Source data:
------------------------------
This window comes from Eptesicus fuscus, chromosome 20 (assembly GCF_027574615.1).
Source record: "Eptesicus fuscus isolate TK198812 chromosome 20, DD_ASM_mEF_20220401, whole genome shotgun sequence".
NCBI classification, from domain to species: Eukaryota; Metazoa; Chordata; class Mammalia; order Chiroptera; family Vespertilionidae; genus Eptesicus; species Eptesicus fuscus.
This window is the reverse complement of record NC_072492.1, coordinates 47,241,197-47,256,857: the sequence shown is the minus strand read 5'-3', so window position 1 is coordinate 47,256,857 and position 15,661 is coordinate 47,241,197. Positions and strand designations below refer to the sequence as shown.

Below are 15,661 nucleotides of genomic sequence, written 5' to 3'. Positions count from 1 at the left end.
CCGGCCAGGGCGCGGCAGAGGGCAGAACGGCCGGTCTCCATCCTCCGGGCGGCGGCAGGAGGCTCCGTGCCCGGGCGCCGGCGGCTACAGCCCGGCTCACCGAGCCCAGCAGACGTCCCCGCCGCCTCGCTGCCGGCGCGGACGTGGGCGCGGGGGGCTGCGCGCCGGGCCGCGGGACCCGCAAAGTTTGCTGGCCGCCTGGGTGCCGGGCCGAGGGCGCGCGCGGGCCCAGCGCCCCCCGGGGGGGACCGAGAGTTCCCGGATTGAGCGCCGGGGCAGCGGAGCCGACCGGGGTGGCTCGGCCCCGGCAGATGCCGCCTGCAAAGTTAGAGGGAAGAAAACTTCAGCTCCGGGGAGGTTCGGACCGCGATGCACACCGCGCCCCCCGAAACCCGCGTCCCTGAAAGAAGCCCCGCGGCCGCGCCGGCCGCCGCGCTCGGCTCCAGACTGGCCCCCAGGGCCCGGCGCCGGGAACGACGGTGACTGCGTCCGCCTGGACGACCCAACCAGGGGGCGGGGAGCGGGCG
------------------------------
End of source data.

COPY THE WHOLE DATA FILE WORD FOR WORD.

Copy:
This window comes from Eptesicus fuscus, chromosome 20 (assembly GCF_027574615.1).
Source record: "Eptesicus fuscus isolate TK198812 chromosome 20, DD_ASM_mEF_20220401, whole genome shotgun sequence".
NCBI classification, from domain to species: Eukaryota; Metazoa; Chordata; class Mammalia; order Chiroptera; family Vespertilionidae; genus Eptesicus; species Eptesicus fuscus.
This window is the reverse complement of record NC_072492.1, coordinates 47,241,197-47,256,857: the sequence shown is the minus strand read 5'-3', so window position 1 is coordinate 47,256,857 and position 15,661 is coordinate 47,241,197. Positions and strand designations below refer to the sequence as shown.

Below are 15,661 nucleotides of genomic sequence, written 5' to 3'. Positions count from 1 at the left end.
CCGGCCAGGGCGCGGCAGAGGGCAGAACGGCCGGTCTCCATCCTCCGGGCGGCGGCAGGAGGCTCCGTGCCCGGGCGCCGGCGGCTACAGCCCGGCTCACCGAGCCCAGCAGACGTCCCCGCCGCCTCGCTGCCGGCGCGGACGTGGGCGCGGGGGGCTGCGCGCCGGGCCGCGGGACCCGCAAAGTTTGCTGGCCGCCTGGGTGCCGGGCCGAGGGCGCGCGCGGGCCCAGCGCCCCCCGGGGGGGACCGAGAGTTCCCGGATTGAGCGCCGGGGCAGCGGAGCCGACCGGGGTGGCTCGGCCCCGGCAGATGCCGCCTGCAAAGTTAGAGGGAAGAAAACTTCAGCTCCGGGGAGGTTCGGACCGCGATGCACACCGCGCCCCCCGAAACCCGCGTCCCTGAAAGAAGCCCCGCGGCCGCGCCGGCCGCCGCGCTCGGCTCCAGACTGGCCCCCAGGGCCCGGCGCCGGGAACGACGGTGACTGCGTCCGCCTGGACGACCCAACCAGGGGGCGGGGAGCGGGCG